The United States has over 43.5 million immigrants. Deportation is the formal removal or expulsion of a person or group of people from the United States for violating immigration law. Foreign nationals may be deported from the U.S. for participating in criminal acts, violating a visa, or being a threat to public safety.
U.S. Deportation Process
Foreign nationals who arrive in the U.S. without documents or with false or forged documents may be deported quickly without a court hearing in what’s called expedited removal. Others may need to go through a lengthier removal process.
The deportation is as follows:
- The foreign national facing deportation may be held in a detention center before trial or deportation.
- An Immigration Court of the U.S. Department of Justice hears the case of the foreign national.
- If the judge rules for the person to be deported, the receiving country must agree to accept them and issue travel documents before Immigration and Customs Enforcement (ICE) carries out the removal.
- The foreign national is then removed from the U.S., typically by air transportation but sometimes through a combination of ground and air transportation.
- Foreign nationals who have committed nonviolent crimes may be subject to Rapid Removal of Eligible Parolees Accepted for Transfer (Rapid REPAT). Rapid REPAT is a program that allows selected criminal aliens incarcerated in the U.S. to accept early release in exchange for voluntarily returning to their country of origin.
Those facing deportation may be able to leave tohe U.S. on their own, known as voluntary departure, before completing the formal removal proceedings. Those who are undocumented immigrants may be able to apply for an adjustment of status to get a green card and become a lawful permanent resident. Anyone who feels that their civil rights have been violated in the immigration, detention, or deportation proceedings process, you can file a complaint with the Department of Homeland Security.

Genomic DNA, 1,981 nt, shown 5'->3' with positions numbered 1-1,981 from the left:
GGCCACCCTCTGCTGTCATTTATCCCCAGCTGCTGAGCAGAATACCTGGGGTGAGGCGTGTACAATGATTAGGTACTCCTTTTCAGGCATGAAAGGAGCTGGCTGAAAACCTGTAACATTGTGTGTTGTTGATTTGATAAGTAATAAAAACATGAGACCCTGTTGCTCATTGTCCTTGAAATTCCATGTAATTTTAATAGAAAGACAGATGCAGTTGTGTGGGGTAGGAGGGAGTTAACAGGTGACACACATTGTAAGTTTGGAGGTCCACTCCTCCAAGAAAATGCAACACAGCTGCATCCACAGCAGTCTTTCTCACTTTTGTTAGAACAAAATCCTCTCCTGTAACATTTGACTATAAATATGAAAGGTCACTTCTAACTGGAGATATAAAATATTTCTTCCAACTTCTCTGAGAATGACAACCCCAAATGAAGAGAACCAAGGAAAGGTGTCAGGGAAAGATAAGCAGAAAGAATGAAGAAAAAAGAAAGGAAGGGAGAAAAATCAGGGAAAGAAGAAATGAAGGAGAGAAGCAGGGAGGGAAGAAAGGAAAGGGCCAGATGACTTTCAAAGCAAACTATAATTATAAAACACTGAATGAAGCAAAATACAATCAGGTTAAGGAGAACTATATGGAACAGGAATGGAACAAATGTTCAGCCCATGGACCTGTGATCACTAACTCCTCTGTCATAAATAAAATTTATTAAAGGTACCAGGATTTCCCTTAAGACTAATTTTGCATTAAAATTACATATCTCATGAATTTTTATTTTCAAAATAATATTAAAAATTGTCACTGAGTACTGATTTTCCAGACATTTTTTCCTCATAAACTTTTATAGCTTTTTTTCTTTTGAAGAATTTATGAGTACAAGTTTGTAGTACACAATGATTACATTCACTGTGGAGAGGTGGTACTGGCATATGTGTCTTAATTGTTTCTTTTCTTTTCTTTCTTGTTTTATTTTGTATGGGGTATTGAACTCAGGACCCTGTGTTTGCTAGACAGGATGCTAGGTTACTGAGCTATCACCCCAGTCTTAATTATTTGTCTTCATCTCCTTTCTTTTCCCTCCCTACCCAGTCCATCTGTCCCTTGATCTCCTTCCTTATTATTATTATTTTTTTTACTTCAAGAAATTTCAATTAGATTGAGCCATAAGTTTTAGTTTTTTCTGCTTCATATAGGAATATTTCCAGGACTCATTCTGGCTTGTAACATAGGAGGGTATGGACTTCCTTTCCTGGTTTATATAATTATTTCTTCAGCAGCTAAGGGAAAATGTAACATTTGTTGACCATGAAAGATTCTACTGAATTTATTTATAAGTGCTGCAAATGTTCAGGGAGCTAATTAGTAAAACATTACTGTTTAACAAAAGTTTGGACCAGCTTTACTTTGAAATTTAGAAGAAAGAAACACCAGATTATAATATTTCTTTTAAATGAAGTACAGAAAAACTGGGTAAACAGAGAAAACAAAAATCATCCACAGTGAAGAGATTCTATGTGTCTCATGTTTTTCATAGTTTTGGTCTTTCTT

Between 2003 and 2018, 4,617,463 foreign nationals were deported from the United States. 2012 and 2009 saw the highest number of deportation with 407,821 and 401,501 deportations respectively. Unsurprisingly, some of the states with the highest deportation rates have the highest immigrant populations in the U.S. and are known as immigration hubs.
Texas has, by far, the highest number of deportations of any state. Texas is known for having constant immigrant traffic, specifically from Mexico. Three cities in Texas have some of the highest numbers of foreign nationals departing from them at deportation: Laredo deported 477,834 foreign nationals, El Paso deported 283,510, and Harlingen deported 271,149.
California, Texas, Florida, and New York have the highest total immigrant populations among all 50 states. Los Angeles County, California alone has 3.457 million immigrants. Of those deported, 2,985,045 were from Mexico, 495,447 were from Guatemala, 400,446 were from Honduras, and 281,095 were from El Salvador. Additionally, of the foreign nationals who were deported, 2,223,381 did not receive a conviction. Illegal entry and driving under the influence were the two largest convictions of foreign nationals who were deported. 401,023 were convicted of illegal entry and 219,256 received DUIs.